In the beginning…

A deep trench cut into the sands in east Culbin by local scientist and writer Sinclair Ross revealed layers of sand punctuated by thick layers of fertile soil.  This proves that the Forestry Commission forest we see today isn’t the first thing ever to grow at Culbin: there have been thousands of years of shifting sands vying with tenacious vegetation here.

We need to imagine sand being blown in from the sea and rivermouth, mingled with nutrients from old riverbeds and seeds carried on the wind and the rain.

When the resulting trees, grass and scrub died down naturally, they formed a layer of peaty soil which became known as a moss locally (e.g. Cloddy-moss).

Maps of the mosses

In the past, local people knew exactly where to dig for peat to burn or where to plant through the sand to more fertile patches of soil below, and an old map in the Guard Room at Brodie Castle shows where these ‘mosses’ lay in 1770.  The image on the right (which you can expand to a larger scale) is a detail from a hand-drawn copy of part this map.

The clues are still there in the landscape if you know how to read it.  Birch trees grow lush on the old course of the river Findhorn, and pines struggle to thrive on the shingle ridges with little to feed their roots.

200 years ago

200 years ago, Culbin was one vast area of mobile dunes, scattered with vegetation, but not enough to stop the progress of the dunes.  Within living memory, sand would choke the lanes and doorways of Findhorn village and the fertile fields around the area.

The vast dunes of Culbin got the blame, but this was probably unjustified, as the prevailing wind is from the east, not the west.  There were also the persistent myths of whole thriving villages disappearing suddenly beneath its shifting dunes.  And so planting the sand with trees to stabilise it would have seemed a logical move.  It also created useful employment locally for many years.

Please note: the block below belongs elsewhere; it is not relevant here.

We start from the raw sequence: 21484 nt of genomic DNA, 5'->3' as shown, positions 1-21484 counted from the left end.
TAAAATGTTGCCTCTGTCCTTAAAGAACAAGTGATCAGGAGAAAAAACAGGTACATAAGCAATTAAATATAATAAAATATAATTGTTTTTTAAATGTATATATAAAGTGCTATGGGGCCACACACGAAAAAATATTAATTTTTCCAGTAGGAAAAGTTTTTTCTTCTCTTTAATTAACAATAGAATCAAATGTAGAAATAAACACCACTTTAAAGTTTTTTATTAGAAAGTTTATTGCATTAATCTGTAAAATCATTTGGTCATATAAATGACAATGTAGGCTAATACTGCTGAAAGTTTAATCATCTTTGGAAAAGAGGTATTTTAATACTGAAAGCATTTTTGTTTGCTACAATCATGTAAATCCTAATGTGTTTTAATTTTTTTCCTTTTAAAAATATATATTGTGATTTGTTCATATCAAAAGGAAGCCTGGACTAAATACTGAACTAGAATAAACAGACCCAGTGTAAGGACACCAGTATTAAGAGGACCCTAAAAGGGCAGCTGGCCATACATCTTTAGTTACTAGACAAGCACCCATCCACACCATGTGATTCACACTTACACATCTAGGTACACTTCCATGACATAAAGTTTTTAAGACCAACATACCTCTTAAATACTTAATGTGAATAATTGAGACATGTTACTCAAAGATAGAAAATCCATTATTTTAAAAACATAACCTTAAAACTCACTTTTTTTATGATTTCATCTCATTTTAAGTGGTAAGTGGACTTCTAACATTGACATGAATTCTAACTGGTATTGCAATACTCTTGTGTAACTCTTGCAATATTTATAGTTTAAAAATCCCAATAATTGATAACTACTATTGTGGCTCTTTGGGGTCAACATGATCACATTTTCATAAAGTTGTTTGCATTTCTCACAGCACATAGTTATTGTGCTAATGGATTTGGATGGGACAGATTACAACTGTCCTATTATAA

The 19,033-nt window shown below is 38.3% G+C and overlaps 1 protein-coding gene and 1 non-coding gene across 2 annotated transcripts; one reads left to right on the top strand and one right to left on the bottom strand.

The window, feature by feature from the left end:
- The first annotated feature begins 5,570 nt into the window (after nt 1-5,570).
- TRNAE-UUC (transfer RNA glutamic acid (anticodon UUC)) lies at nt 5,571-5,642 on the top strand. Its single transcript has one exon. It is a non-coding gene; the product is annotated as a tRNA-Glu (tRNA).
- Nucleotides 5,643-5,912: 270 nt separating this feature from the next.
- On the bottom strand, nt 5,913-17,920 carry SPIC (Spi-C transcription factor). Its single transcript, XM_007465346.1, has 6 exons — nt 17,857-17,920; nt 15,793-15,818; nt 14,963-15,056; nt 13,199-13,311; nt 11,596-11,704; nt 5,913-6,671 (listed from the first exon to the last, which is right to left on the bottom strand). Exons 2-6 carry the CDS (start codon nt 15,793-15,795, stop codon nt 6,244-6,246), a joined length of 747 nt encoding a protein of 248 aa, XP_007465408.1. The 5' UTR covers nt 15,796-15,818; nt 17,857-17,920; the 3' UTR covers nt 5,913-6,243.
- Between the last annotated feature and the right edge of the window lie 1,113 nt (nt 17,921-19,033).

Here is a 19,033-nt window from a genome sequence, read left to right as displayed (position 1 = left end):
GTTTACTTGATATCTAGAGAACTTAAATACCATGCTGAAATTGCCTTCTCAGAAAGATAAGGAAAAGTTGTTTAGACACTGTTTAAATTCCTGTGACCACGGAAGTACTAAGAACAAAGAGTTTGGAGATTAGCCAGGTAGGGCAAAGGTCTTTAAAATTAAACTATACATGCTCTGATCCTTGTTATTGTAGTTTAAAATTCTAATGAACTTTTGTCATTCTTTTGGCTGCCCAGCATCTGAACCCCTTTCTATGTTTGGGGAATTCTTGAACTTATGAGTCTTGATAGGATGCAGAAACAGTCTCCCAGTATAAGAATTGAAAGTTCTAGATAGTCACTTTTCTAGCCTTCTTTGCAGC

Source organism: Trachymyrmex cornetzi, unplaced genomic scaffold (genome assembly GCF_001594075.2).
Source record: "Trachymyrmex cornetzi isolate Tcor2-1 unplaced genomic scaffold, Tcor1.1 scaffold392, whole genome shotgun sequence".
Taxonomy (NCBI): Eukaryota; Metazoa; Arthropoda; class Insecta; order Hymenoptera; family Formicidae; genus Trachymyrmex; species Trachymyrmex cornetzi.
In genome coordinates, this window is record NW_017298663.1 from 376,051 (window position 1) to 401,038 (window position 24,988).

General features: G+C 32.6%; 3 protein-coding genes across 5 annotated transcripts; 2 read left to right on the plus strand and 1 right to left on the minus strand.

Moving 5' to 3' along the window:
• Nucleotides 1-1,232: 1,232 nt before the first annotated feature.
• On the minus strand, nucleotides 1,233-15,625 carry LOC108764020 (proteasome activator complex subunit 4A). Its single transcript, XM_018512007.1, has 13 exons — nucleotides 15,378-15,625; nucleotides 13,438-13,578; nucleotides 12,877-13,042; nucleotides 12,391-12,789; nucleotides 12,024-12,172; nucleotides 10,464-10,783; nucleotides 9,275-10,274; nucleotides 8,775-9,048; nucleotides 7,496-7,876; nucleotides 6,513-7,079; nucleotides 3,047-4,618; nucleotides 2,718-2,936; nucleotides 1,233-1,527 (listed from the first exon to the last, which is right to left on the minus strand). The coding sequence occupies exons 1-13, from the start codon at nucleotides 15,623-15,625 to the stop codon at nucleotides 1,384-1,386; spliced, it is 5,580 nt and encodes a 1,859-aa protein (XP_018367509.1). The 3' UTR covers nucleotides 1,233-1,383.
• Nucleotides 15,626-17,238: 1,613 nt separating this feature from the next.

Earliest plantings

The earliest plantings at Culbin date from the 1850s (see Culbin’s natural timeline).  Here and there you’ll walk past areas of what are clearly much older Scots Pine trees.

Brash being unloaded from a horse-drawn cart in Culbin forest, MorayshireThe Forestry Commission took over Culbin between 1922 and 1931.  But the first plantings weren’t easy.  Early attempts in the 1930s were not always successful, with the sand burying seedling trees or the wind blowing them away.

Marram grass was replanted in advance of the trees to help stabilise the sand, but this too was only partly successful and took too long to make an impact.

Eventually, branches from neighbouring forests were brought in by horse and cart to thatch the dunes. With this added protection, which released small quantities of nutrients and beneficial fungi into the soil, the young trees planted through the branch wood began to flourish.

Planting over the dunes

Trees being planted through brash on the dunes at Culbin, MorayshireThe dunes were planted over as they stood, and the contours of the immense sand dune system can still be clearly seen today beneath the trees.

The sand often continued to shift around the trees as they grew, in some cases partially burying the main stem. This has led to an odd phenomenon where the sand has shifted around the trunks as they have grown, so that some trees have grown up with their trunks tapering in size downwards through the sand - rather like a pencil in shape (see Lady Culbin’s Buried Trees).

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